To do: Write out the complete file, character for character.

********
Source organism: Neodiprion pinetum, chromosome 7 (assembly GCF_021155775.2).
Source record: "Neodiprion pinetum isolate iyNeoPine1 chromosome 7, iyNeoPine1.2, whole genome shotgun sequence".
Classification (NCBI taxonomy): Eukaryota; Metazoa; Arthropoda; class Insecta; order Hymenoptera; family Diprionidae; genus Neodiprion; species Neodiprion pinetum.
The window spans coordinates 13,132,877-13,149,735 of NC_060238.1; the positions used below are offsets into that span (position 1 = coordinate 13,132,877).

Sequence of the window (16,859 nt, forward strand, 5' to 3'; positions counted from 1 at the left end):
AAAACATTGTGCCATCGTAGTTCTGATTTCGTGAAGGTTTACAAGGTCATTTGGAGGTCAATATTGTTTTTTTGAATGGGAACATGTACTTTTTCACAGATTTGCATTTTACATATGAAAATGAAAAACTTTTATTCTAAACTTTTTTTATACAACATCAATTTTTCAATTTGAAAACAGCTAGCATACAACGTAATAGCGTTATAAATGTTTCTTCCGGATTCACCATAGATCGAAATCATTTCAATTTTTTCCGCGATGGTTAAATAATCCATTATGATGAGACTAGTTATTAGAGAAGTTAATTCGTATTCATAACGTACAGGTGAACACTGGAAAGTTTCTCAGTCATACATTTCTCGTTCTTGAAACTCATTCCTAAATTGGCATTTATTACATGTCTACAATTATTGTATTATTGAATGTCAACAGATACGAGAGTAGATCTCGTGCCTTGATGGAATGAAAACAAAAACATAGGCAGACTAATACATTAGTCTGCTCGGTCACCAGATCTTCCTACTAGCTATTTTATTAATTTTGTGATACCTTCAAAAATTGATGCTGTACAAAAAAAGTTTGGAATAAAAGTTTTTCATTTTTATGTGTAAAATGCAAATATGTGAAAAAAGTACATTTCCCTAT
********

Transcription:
Source organism: Neodiprion pinetum, chromosome 7 (assembly GCF_021155775.2).
Source record: "Neodiprion pinetum isolate iyNeoPine1 chromosome 7, iyNeoPine1.2, whole genome shotgun sequence".
Classification (NCBI taxonomy): Eukaryota; Metazoa; Arthropoda; class Insecta; order Hymenoptera; family Diprionidae; genus Neodiprion; species Neodiprion pinetum.
The window spans coordinates 13,132,877-13,149,735 of NC_060238.1; the positions used below are offsets into that span (position 1 = coordinate 13,132,877).

Sequence of the window (16,859 nt, forward strand, 5' to 3'; positions counted from 1 at the left end):
AAAACATTGTGCCATCGTAGTTCTGATTTCGTGAAGGTTTACAAGGTCATTTGGAGGTCAATATTGTTTTTTTGAATGGGAACATGTACTTTTTCACAGATTTGCATTTTACATATGAAAATGAAAAACTTTTATTCTAAACTTTTTTTATACAACATCAATTTTTCAATTTGAAAACAGCTAGCATACAACGTAATAGCGTTATAAATGTTTCTTCCGGATTCACCATAGATCGAAATCATTTCAATTTTTTCCGCGATGGTTAAATAATCCATTATGATGAGACTAGTTATTAGAGAAGTTAATTCGTATTCATAACGTACAGGTGAACACTGGAAAGTTTCTCAGTCATACATTTCTCGTTCTTGAAACTCATTCCTAAATTGGCATTTATTACATGTCTACAATTATTGTATTATTGAATGTCAACAGATACGAGAGTAGATCTCGTGCCTTGATGGAATGAAAACAAAAACATAGGCAGACTAATACATTAGTCTGCTCGGTCACCAGATCTTCCTACTAGCTATTTTATTAATTTTGTGATACCTTCAAAAATTGATGCTGTACAAAAAAAGTTTGGAATAAAAGTTTTTCATTTTTATGTGTAAAATGCAAATATGTGAAAAAAGTACATTTCCCTAT